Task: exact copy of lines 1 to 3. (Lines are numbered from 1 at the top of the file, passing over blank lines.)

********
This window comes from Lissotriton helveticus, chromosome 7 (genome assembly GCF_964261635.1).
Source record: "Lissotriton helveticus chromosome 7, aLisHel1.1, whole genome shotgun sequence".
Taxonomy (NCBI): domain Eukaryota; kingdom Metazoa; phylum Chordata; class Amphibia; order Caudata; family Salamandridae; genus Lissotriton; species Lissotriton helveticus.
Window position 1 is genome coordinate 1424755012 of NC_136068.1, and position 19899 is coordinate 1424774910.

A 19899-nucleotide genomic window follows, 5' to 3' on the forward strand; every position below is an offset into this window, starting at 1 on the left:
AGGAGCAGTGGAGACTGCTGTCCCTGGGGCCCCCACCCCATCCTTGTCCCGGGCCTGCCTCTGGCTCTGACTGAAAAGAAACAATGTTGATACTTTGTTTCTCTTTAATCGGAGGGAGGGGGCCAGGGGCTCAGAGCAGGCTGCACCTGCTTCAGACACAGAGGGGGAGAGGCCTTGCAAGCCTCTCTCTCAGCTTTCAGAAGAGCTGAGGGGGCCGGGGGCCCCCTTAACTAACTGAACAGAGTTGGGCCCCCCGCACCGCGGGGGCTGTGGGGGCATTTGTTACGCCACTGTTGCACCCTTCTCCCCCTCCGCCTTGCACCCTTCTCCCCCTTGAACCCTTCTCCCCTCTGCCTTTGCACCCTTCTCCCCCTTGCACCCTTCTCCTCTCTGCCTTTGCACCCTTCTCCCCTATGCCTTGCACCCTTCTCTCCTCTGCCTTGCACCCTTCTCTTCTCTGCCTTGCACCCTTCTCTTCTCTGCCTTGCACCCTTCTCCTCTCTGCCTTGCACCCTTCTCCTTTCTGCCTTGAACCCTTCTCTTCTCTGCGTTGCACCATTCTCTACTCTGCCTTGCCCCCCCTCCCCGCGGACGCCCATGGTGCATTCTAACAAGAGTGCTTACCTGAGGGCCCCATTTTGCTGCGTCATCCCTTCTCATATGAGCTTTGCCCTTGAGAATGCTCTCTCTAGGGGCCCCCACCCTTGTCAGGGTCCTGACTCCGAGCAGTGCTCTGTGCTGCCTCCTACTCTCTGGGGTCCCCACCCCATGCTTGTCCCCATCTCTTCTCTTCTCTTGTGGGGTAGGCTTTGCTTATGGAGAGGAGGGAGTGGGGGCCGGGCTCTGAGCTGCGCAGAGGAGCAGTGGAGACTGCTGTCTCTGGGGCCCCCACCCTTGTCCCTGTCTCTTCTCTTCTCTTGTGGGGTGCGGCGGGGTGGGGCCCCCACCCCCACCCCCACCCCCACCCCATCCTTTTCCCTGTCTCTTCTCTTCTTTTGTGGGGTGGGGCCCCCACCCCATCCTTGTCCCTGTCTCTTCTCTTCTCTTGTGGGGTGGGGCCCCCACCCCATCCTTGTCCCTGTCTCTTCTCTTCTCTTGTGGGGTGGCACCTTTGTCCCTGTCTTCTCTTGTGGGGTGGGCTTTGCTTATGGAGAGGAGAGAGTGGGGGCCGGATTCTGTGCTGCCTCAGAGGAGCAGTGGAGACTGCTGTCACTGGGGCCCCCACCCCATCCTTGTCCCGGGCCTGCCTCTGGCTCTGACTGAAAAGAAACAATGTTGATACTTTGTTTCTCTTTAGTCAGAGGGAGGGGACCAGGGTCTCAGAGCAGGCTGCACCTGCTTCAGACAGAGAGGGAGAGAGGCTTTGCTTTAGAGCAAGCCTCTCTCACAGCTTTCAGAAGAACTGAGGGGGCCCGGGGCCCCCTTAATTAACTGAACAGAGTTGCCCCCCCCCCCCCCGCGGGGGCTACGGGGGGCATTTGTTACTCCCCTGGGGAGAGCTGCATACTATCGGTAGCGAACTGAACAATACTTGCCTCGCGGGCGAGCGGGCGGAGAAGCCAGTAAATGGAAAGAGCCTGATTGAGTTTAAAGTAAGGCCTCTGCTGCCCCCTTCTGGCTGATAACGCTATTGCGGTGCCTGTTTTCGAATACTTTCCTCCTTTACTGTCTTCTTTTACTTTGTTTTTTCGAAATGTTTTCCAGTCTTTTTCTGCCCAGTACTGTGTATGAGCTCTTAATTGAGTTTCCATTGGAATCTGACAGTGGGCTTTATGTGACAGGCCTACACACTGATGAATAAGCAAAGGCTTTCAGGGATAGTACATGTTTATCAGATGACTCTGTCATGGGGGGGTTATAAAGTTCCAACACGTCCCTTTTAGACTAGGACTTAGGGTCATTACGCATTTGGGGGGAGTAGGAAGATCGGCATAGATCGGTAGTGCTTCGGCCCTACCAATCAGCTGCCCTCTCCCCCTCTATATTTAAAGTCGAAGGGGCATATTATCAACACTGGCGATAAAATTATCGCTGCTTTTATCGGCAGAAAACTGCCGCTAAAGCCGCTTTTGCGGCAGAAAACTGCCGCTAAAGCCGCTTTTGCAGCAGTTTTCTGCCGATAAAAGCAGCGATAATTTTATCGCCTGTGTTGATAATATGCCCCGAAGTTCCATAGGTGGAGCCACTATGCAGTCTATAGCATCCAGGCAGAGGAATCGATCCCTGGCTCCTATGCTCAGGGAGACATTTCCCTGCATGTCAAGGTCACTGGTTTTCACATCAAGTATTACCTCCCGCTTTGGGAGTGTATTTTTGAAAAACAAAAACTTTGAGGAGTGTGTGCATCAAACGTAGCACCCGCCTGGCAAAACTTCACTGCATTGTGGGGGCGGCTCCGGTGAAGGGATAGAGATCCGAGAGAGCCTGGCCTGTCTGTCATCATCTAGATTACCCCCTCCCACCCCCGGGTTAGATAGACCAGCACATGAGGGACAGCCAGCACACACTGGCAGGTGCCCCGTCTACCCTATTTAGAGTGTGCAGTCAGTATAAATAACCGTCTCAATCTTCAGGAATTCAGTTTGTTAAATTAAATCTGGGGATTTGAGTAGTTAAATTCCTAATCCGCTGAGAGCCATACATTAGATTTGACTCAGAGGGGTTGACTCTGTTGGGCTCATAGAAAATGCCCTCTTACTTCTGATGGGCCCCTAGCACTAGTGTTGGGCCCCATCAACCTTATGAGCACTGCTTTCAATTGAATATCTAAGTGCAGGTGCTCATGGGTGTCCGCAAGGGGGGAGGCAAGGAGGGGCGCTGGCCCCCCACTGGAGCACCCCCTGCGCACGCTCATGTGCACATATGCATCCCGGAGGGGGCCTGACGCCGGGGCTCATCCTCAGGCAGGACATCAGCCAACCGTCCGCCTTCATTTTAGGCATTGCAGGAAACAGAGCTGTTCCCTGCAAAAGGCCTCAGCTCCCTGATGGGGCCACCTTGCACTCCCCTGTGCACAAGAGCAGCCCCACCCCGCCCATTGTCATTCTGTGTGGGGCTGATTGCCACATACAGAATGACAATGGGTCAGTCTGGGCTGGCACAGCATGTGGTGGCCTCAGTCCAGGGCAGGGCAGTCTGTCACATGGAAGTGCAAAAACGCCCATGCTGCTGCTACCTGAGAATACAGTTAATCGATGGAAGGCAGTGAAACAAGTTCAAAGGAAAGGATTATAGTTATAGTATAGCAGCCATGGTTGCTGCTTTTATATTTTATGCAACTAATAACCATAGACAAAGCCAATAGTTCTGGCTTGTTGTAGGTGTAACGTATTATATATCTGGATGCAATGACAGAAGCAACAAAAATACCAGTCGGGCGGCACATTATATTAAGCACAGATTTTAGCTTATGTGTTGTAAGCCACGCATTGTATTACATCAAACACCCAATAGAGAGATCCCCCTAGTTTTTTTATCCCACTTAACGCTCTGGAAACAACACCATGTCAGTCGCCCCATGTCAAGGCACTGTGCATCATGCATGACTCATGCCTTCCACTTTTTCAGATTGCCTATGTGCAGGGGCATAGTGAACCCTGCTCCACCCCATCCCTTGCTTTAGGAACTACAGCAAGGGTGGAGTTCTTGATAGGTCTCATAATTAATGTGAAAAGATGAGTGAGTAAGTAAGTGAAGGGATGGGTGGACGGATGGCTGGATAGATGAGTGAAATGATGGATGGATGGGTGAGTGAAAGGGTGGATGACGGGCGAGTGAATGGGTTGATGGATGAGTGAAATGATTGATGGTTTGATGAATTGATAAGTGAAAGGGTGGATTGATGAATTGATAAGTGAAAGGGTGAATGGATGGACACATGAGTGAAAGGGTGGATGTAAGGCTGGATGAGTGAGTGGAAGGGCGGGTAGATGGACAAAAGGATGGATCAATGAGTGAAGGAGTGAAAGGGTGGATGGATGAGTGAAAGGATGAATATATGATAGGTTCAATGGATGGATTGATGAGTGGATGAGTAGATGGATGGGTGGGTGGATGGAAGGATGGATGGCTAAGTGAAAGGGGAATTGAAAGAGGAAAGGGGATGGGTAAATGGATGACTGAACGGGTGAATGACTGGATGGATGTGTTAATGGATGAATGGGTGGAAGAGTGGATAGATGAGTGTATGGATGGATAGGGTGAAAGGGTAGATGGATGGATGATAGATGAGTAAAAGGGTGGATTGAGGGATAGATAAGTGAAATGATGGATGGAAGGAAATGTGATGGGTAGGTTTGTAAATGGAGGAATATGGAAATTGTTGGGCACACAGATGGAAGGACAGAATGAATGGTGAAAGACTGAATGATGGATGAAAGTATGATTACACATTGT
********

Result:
This window comes from Lissotriton helveticus, chromosome 7 (genome assembly GCF_964261635.1).
Source record: "Lissotriton helveticus chromosome 7, aLisHel1.1, whole genome shotgun sequence".
Taxonomy (NCBI): domain Eukaryota; kingdom Metazoa; phylum Chordata; class Amphibia; order Caudata; family Salamandridae; genus Lissotriton; species Lissotriton helveticus.